Steed has many emotional responses to the villains he has to catch. Some of them, like Cartney in “Touch of Brimstone” and the Major in “Danger Makers” he loathes with all his being. Others, like Henry in “How to Succeed at Murder,” he finds pitiable. But for some he has a kind of collegial respect.
In “Mr Teddy Bear,” Steed describes to One-Ten how during the war, Teddy Bear killed a German officer by booby-trapping the officer’s cigarette lighter:
Later Steed tells Cathy a story about how when a client refused to pay, Teddy Bear killed him and then dumped the body in a spectacular and public fashion.
Steed tells both these stories with more than a modicum of delight. I think Steed really does appreciate and respect Mr Teddy Bear’s creativity and flair for the dramatic, and in Teddy Bear Steed sees a kindred spirit in terms of imagination and technical skill, although not philosophy.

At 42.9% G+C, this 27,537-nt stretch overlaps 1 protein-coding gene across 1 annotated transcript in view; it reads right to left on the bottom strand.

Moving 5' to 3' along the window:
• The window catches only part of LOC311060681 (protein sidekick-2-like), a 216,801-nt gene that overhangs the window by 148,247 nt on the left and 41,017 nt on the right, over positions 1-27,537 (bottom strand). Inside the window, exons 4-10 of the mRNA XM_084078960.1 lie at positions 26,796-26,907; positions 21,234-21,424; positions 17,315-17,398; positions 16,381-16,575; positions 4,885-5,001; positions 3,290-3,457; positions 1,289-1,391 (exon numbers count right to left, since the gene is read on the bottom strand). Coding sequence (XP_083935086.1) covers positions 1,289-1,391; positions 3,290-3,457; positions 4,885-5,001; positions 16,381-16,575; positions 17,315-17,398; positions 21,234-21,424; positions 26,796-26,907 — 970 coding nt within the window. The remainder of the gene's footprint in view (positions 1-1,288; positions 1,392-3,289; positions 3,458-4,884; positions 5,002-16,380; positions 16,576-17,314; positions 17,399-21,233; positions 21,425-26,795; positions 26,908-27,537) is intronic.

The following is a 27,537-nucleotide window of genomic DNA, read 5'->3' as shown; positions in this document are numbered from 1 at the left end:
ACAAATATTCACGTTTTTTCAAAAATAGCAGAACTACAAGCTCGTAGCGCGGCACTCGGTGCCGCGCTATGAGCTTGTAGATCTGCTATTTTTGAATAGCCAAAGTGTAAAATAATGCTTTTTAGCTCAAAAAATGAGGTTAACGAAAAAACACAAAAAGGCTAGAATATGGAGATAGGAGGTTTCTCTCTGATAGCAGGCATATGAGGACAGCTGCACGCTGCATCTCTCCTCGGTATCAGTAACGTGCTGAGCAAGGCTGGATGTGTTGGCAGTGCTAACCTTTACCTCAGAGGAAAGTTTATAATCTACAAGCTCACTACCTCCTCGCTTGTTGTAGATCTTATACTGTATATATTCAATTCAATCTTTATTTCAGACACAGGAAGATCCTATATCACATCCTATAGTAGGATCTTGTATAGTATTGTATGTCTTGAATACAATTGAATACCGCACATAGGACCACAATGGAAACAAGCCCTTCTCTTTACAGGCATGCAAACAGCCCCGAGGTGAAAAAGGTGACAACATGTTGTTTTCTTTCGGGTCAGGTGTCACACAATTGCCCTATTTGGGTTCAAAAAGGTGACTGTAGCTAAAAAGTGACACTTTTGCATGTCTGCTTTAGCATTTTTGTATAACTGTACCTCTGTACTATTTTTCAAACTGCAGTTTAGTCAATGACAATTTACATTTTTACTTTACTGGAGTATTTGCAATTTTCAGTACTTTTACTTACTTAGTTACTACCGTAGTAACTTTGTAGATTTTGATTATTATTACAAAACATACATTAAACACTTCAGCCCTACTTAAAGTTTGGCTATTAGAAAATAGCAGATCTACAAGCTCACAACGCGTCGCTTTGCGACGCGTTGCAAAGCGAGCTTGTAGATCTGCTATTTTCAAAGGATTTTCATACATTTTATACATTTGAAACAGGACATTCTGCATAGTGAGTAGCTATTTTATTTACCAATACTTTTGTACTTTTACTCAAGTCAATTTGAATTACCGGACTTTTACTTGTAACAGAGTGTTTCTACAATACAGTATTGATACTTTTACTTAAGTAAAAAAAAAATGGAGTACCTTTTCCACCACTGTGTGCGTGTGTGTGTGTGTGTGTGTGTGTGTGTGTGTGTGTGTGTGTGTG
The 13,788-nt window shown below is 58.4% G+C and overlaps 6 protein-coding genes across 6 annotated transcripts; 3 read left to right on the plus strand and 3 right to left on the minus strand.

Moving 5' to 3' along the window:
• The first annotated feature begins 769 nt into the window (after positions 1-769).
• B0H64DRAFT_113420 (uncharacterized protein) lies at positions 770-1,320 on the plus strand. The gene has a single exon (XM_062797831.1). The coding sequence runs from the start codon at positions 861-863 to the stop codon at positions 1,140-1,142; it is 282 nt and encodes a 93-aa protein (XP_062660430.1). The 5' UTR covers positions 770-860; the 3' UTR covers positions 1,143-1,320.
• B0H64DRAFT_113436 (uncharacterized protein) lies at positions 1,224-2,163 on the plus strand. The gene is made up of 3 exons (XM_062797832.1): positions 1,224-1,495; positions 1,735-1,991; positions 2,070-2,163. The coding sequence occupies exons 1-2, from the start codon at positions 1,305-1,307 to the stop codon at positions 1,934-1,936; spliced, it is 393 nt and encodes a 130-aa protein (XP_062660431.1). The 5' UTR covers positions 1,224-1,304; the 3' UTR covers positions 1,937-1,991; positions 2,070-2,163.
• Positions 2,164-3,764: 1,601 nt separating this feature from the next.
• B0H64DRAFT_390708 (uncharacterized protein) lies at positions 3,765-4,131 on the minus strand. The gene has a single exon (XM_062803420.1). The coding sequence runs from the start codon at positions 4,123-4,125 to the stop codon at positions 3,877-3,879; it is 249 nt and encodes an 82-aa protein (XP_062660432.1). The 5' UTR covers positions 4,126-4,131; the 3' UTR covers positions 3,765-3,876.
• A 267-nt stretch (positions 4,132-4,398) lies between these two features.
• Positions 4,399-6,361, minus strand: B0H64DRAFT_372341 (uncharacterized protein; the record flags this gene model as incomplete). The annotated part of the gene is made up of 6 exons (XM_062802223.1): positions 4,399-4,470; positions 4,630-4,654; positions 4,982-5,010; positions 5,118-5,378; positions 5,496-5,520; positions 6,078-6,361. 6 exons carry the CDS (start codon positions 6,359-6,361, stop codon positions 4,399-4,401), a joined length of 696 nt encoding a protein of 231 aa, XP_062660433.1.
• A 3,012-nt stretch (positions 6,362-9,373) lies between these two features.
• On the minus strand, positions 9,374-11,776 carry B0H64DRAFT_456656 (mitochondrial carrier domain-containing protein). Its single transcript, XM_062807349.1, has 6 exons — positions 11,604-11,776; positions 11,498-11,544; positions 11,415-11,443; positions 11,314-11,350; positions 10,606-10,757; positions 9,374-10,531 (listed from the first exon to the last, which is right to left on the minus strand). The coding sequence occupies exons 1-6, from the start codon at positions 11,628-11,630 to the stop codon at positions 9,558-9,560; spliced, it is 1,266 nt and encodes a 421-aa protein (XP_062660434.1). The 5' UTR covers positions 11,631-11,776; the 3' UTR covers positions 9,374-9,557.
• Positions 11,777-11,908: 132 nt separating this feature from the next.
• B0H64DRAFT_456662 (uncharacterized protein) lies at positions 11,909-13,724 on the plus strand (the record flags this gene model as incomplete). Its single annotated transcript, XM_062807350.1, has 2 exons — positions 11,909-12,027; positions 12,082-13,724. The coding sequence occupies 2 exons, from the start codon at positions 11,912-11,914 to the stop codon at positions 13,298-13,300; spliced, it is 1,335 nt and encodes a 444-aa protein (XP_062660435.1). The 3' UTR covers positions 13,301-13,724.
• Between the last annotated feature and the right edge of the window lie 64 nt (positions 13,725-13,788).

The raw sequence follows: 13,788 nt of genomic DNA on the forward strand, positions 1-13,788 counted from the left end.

Steed is extremely inventive and a champion improviser himself, but he doesn’t hold with murder. He’ll do everything he can to stop this villain. This time, however, he is getting to go after someone who’s actually in his own league in terms of skill and talent, so he looks forward to a fun and interesting challenge of a kind that he doesn’t get very often.